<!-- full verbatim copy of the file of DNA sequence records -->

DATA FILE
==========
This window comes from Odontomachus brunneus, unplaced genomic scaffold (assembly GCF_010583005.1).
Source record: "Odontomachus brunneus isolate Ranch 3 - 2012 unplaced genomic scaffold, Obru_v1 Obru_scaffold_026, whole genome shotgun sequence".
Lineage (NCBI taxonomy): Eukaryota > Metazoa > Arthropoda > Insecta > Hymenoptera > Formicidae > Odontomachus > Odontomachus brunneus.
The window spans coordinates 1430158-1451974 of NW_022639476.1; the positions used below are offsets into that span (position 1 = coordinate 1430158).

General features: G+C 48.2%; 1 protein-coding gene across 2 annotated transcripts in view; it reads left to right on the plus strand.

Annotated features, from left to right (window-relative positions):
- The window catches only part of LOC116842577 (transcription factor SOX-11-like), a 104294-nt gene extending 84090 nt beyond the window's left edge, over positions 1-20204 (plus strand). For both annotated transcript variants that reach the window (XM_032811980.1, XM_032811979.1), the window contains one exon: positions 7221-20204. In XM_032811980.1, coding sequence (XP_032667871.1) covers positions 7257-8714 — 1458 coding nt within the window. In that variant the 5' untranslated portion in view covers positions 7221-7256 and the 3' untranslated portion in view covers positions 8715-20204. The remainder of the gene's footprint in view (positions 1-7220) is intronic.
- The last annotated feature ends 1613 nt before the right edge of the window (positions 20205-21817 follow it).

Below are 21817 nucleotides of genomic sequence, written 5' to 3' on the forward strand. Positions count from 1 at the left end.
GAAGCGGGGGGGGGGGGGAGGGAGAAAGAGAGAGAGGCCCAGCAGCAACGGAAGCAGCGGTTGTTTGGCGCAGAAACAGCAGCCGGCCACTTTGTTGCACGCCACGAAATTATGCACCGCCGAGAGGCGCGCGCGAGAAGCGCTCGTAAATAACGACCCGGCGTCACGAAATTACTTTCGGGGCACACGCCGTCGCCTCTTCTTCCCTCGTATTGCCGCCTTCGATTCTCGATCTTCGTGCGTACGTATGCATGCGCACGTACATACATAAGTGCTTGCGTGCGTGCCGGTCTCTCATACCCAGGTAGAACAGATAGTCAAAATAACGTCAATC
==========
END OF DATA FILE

This window comes from Odontomachus brunneus, unplaced genomic scaffold (assembly GCF_010583005.1).
Source record: "Odontomachus brunneus isolate Ranch 3 - 2012 unplaced genomic scaffold, Obru_v1 Obru_scaffold_026, whole genome shotgun sequence".
Lineage (NCBI taxonomy): Eukaryota > Metazoa > Arthropoda > Insecta > Hymenoptera > Formicidae > Odontomachus > Odontomachus brunneus.
The window spans coordinates 1430158-1451974 of NW_022639476.1; the positions used below are offsets into that span (position 1 = coordinate 1430158).

General features: G+C 48.2%; 1 protein-coding gene across 2 annotated transcripts in view; it reads left to right on the plus strand.

Annotated features, from left to right (window-relative positions):
- The window catches only part of LOC116842577 (transcription factor SOX-11-like), a 104294-nt gene extending 84090 nt beyond the window's left edge, over positions 1-20204 (plus strand). For both annotated transcript variants that reach the window (XM_032811980.1, XM_032811979.1), the window contains one exon: positions 7221-20204. In XM_032811980.1, coding sequence (XP_032667871.1) covers positions 7257-8714 — 1458 coding nt within the window. In that variant the 5' untranslated portion in view covers positions 7221-7256 and the 3' untranslated portion in view covers positions 8715-20204. The remainder of the gene's footprint in view (positions 1-7220) is intronic.
- The last annotated feature ends 1613 nt before the right edge of the window (positions 20205-21817 follow it).

Below are 21817 nucleotides of genomic sequence, written 5' to 3' on the forward strand. Positions count from 1 at the left end.
GAAGCGGGGGGGGGGGGGAGGGAGAAAGAGAGAGAGGCCCAGCAGCAACGGAAGCAGCGGTTGTTTGGCGCAGAAACAGCAGCCGGCCACTTTGTTGCACGCCACGAAATTATGCACCGCCGAGAGGCGCGCGCGAGAAGCGCTCGTAAATAACGACCCGGCGTCACGAAATTACTTTCGGGGCACACGCCGTCGCCTCTTCTTCCCTCGTATTGCCGCCTTCGATTCTCGATCTTCGTGCGTACGTATGCATGCGCACGTACATACATAAGTGCTTGCGTGCGTGCCGGTCTCTCATACCCAGGTAGAACAGATAGTCAAAATAACGTCAATC